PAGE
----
The approval closes another chapter in the 'clean diesel' scandal that shook confidence in automakers10/25/2016 | ConsumerAffairs
A federal court judge today approved the $15 billion settlement between Volkswagen and consumers who owned or leased a Volkswagen or Audi 2.0-liter TDI "clean diesel" car. It's the largest consumer class action settlement in U.S. history.
In most cases the owners of VW and Audi diesel cars fitted with illegal emissions defeat devices will receive between $12,500 and $44,000 each, depending on the model, year, mileage, and trim of the car, as well as where the owner lives...
The automaker's Audi brand may be dragged into the diesel scandal, reports say09/27/2016 | ConsumerAffairs
The death penalty is rarely used these days because it is seen as inhumane and also because it shuts down any opportunity for rehabilitation, which is supposed to be the goal of the criminal justice system.
The U.S. Justice Department is now wrestling with a similar dilemma in the case of Volkswagen AG, caught cheating on the emissions produced by its "clean" TDI diesels.
VW has already agreed to pay more than $16 billion in civil penalties but still faces criminal charge...
3.0-liter diesels in VW, Audio and Porsche models also used illegal "defeat devices"11/20/2015 | ConsumerAffairs
Like a cloud of billowing smoke, the Volkswagen dirty diesel scandal just keeps expanding. The Environmental Protection Agency now says that at least 85,000 additional VW, Audi and Porsche vehicles are equipped with software allegedly designed to cheat emissions tests.
The EPA said today that Volkswagen and Audi officials yesterday admitted that the software that fudges on emissions tests was present on all vehicles powered by the VW group’s 3.0-liter diesel V-6 engine si...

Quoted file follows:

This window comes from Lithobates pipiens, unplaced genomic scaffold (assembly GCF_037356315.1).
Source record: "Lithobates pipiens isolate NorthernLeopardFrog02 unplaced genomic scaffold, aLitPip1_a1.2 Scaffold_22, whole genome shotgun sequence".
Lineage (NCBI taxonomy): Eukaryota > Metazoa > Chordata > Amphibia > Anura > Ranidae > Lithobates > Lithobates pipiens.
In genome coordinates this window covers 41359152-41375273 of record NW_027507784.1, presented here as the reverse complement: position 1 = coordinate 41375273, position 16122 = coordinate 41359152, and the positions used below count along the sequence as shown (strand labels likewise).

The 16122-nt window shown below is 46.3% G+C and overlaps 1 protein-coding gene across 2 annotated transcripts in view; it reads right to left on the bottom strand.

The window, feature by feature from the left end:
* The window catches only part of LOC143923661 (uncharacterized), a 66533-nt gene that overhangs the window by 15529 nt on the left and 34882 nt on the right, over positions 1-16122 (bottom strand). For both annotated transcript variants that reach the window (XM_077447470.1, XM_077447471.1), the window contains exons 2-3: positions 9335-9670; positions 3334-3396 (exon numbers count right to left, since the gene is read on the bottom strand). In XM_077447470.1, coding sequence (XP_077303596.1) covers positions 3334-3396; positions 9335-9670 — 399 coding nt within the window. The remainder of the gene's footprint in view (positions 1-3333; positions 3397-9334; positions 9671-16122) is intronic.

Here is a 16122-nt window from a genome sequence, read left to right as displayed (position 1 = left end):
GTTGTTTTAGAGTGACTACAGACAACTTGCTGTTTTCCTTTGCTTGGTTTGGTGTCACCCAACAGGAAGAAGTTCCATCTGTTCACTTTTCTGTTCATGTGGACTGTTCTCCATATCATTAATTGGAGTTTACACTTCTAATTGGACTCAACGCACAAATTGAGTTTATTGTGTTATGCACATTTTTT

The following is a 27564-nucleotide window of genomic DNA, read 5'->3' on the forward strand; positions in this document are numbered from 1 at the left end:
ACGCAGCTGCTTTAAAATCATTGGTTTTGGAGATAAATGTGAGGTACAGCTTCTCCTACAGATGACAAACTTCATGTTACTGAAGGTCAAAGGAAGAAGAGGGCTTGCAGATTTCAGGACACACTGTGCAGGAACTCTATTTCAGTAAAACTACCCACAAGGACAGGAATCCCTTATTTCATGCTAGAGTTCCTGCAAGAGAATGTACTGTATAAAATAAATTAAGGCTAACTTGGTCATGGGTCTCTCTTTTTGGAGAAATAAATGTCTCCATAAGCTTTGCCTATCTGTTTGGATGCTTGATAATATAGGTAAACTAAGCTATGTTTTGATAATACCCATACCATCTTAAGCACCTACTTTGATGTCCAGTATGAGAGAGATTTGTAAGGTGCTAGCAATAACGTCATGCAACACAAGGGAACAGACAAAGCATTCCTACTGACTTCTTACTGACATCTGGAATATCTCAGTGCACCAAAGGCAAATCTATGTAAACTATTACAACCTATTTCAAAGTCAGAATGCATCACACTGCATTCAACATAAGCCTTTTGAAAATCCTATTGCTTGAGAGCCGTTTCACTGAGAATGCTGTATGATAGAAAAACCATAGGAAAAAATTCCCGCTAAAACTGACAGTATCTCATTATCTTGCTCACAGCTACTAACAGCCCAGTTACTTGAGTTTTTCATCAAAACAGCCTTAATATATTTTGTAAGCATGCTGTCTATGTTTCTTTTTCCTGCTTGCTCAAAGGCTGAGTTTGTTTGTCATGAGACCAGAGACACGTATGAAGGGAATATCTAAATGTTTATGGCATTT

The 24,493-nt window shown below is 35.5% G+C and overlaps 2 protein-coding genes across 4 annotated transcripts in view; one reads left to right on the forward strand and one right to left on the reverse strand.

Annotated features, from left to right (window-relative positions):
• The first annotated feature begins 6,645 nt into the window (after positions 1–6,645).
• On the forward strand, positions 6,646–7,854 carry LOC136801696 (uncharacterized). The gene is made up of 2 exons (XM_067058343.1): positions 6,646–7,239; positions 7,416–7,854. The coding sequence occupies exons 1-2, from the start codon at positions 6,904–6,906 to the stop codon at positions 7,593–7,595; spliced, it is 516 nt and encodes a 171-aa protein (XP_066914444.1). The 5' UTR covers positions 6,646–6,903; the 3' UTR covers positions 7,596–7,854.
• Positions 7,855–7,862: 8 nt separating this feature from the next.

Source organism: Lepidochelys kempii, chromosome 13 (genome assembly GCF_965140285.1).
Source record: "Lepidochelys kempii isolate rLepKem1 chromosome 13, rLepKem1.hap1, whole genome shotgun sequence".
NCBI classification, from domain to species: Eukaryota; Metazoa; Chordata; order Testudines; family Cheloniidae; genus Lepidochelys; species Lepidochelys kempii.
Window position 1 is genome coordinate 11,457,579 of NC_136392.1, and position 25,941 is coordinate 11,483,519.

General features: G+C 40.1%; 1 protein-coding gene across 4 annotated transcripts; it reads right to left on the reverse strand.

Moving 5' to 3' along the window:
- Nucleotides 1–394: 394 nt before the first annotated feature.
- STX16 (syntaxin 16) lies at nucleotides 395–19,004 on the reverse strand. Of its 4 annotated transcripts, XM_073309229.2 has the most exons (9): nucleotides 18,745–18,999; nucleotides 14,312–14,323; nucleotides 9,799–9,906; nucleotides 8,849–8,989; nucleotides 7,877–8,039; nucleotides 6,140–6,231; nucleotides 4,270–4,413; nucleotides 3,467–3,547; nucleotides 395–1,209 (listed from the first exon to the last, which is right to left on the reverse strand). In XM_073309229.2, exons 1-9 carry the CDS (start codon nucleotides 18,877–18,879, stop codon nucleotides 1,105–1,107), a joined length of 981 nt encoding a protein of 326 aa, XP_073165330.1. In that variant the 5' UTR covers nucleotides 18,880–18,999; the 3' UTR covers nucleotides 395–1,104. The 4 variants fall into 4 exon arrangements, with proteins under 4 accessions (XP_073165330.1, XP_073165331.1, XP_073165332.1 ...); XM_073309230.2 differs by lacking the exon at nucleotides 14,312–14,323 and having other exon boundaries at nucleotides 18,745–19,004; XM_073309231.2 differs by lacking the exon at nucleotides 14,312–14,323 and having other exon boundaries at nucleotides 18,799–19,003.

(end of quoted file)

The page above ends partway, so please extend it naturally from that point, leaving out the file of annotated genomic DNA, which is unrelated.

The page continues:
The Center for Auto Safety wants VW ordered to clean up after itself10/19/2015 | ConsumerAffairs
Volkswagen already faces more than 400 lawsuits filed by U.S. consumers over its use of sophisticated computer software to cheat on emission tests as well as investigations by government agencies, but the latest lawsuit, if successful, may produce results that actually benefit the general public.
It was filed today by the Center for Auto Safety (CAS), a Washington, D.C. non-profit that has been battling the auto industry for 45 years. Unlike the private lawsuits which se...
Company plans 30 electric vehicle models within 10 years06/16/2016 | ConsumerAffairs
Still coping with the aftermath of its diesel emissions cheating scandal, Volkswagen has announced a major shift in direction – away from diesel and gasoline powered vehicles and toward what it calls “sustainable mobility,” another way of saying electric vehicles.
The company calls the initiative “Together – Strategy 2025.” It has announced plans to introduce more than 30 purely battery-powered electric vehicles over the next 10 years. Eventually, it expects electric veh...
Retrofitting the rest will be a long and expensive process01/08/2016 | ConsumerAffairs
A German newspaper report says Volkswagen may buy back about 115,000 cars in the United States as a result of the "dirty diesel" scandal. Another 450,000 will need extensive retrofitting to meet U.S. emission standards, the report said.